Decommissioning and dismantling licence granted for Isar 1 nuclear power plant
Nearly six years after Fukushima and Germany's decision to speed up withdrawal from the use of atomic energy, a new stage in the phase-out of nuclear power has begun. For the first time since the 2011 decision to phase out nuclear power in Germany, a nuclear power plant (NPP) has been granted a licence for decommissioning and dismantling. Work on NPP Isar 1 can now get underway. Federal Environment Minister Barbara Hendricks commented, "The nuclear phase-out is moving forward. Demolishing a nuclear power plant is extremely complicated and will take decades. Top priority in all the preparatory planning and subsequent dismantling is the safety of the workers, the public and the environment." Demolition of an NPP requires a decommissioning and dismantling licence under nuclear energy legislation, which is granted according to a complex authorisation procedure. A first step was taken on 17 January 2017, when the Bavarian State Ministry for Consumer Protection, with the approval of the BMUB, granted Preussen Elektra GmbH a licence to decommission and dismantle NPP Isar 1. This permits the dismantling of plant parts which have not been assigned to dismantling phase 2 (reactor pressure vessels and biological shield). As the plans now stand, phase 1 of dismantling will be completed by 2023, phase 2 by 2026. A processing centre for residues and wastes will be operated on the Isar 1 site, and subsequently used during the dismantling of Isar 2 as well. The final dismantling of Isar 1 can only be completed when the processing of residues and wastes from the dismantling of Isar 2 has been concluded. The sites of Isar 1 and 2 are therefore only expected to be released from the scope of application of the Atomic Energy Act in around 2040.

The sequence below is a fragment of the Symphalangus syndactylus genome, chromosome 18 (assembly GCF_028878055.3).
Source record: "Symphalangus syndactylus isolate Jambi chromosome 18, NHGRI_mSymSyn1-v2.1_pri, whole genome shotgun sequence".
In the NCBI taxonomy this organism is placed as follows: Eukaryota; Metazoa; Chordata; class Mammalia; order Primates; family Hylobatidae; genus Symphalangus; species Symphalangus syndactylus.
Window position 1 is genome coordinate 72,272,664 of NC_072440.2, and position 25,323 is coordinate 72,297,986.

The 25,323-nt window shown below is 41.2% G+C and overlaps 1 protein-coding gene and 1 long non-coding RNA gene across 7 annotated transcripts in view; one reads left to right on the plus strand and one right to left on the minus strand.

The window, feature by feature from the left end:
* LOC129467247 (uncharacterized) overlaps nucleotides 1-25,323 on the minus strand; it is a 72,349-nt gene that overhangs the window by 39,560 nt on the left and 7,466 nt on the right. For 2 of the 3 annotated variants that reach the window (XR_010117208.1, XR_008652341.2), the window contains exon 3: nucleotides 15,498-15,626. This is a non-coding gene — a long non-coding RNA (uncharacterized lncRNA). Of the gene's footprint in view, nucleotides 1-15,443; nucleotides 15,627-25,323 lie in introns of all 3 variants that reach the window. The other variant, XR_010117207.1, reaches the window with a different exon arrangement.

Nearly six years ago, on 11 March 2011, a severe earthquake caused a tsunami which hit Japan and led to a core meltdown in the four blocks of the Fukushima Daiichi nuclear power plant. In the wake of this disaster, an amendment to the Atomic Energy Act immediately revoked the operating licences of eight nuclear power plants and stipulated that the remaining nine plants must be permanently shut down in a step-by-step process by 2022 at the latest. Gundremmingen Unit B is the next nuclear power plant which must be permanently shut down, with a final deadline of 31 December 2017. Germany already has considerable experience in decommissioning. To date, 19 power and prototype reactors, over 30 research reactors and 11 nuclear waste management facilities have been dismantled or are at various stages of decommissioning.